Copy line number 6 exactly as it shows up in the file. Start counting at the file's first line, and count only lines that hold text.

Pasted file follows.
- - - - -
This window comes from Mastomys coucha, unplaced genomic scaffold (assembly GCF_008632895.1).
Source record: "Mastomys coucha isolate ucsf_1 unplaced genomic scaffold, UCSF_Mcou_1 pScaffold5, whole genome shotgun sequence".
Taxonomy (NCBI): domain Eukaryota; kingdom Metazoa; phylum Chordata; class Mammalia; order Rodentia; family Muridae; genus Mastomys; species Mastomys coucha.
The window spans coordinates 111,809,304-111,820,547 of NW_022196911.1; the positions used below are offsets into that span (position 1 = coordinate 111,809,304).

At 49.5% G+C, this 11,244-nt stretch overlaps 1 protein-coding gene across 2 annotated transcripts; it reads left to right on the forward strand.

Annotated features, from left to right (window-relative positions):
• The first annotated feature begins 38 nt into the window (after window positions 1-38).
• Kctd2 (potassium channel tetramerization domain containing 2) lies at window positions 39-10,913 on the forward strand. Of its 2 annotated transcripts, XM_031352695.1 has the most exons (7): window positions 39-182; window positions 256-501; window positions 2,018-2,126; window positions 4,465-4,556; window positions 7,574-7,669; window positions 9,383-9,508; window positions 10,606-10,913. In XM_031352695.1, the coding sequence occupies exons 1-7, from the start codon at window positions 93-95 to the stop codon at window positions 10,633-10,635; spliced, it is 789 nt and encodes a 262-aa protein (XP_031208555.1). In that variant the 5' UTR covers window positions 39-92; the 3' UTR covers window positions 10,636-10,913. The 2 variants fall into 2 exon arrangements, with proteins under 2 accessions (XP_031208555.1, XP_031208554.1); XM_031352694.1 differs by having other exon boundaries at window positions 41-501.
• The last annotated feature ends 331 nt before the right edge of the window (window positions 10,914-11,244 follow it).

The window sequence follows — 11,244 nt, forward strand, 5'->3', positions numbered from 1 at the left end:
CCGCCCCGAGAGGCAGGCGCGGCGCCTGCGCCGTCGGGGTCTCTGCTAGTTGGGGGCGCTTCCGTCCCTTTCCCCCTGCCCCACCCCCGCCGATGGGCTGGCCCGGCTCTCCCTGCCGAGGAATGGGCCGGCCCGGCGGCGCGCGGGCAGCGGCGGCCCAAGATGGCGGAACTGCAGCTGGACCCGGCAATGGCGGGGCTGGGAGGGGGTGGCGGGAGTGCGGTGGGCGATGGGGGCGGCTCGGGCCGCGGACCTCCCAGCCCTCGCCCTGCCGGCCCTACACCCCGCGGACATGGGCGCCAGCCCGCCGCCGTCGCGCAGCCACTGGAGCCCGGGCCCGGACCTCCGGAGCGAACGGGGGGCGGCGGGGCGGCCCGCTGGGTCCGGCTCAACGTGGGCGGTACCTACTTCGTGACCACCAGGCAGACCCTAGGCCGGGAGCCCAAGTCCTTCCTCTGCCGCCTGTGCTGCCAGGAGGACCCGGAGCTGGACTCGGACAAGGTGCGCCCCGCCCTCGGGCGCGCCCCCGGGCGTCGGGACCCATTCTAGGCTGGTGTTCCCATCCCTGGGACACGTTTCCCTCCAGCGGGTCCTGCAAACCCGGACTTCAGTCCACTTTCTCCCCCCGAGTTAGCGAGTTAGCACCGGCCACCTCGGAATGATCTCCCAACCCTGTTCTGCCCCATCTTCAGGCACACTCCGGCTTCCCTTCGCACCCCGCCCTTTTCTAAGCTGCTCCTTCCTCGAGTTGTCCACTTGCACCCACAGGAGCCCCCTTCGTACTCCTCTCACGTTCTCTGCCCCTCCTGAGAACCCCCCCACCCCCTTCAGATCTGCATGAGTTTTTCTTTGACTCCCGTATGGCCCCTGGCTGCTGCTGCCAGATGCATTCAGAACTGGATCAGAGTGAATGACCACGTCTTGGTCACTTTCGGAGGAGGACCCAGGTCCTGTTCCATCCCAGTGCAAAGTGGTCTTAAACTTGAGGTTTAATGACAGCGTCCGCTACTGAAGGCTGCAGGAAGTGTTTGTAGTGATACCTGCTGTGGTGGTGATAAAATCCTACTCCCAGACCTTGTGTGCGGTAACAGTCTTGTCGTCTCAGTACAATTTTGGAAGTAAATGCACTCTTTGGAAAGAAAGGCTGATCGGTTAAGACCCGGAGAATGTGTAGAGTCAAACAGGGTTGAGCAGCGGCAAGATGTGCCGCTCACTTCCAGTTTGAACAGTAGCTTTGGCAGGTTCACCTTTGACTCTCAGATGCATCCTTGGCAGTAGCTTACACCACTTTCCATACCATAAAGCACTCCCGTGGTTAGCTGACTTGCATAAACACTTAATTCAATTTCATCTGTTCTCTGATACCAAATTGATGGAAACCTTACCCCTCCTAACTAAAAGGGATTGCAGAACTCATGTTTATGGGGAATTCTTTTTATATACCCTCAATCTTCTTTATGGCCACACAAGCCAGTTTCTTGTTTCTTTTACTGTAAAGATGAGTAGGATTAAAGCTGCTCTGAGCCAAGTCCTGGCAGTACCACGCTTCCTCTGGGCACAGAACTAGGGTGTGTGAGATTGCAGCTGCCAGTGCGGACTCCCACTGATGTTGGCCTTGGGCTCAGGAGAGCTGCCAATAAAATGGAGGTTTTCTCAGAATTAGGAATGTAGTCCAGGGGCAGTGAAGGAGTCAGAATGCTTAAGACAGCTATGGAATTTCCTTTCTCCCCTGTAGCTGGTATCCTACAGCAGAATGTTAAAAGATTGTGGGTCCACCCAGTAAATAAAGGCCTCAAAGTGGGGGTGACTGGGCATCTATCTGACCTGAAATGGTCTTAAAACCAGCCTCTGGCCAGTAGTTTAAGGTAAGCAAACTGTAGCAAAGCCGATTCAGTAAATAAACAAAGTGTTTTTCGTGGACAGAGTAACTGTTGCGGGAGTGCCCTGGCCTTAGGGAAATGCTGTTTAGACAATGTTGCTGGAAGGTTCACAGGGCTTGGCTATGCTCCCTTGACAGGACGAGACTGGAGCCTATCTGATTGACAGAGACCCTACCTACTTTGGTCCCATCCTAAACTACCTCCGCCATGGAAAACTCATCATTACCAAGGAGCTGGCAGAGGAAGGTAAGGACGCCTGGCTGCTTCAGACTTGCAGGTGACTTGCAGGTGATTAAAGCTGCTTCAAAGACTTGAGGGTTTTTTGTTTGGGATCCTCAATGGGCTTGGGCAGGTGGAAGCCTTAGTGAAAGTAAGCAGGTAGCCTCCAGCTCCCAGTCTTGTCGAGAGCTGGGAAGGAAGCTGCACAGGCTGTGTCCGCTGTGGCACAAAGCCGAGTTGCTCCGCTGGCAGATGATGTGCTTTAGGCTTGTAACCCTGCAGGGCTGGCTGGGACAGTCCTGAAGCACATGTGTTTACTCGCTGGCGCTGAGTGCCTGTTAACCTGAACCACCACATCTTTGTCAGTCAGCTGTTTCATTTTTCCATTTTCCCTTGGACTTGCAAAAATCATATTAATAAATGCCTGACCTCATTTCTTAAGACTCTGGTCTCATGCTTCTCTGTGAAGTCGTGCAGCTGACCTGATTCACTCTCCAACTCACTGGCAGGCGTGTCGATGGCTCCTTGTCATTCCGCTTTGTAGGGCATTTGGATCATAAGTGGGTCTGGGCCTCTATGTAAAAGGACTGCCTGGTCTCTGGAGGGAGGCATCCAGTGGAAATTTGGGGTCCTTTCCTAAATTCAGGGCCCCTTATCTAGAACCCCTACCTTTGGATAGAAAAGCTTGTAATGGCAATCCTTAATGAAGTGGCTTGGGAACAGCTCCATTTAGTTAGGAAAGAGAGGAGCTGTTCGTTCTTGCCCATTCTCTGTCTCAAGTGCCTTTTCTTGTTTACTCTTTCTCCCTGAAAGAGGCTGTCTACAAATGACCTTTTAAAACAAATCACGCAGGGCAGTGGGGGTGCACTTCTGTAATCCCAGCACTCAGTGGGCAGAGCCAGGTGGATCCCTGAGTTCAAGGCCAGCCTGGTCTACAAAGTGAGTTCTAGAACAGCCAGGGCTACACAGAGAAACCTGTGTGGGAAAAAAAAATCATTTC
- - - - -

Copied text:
Annotated features, from left to right (window-relative positions):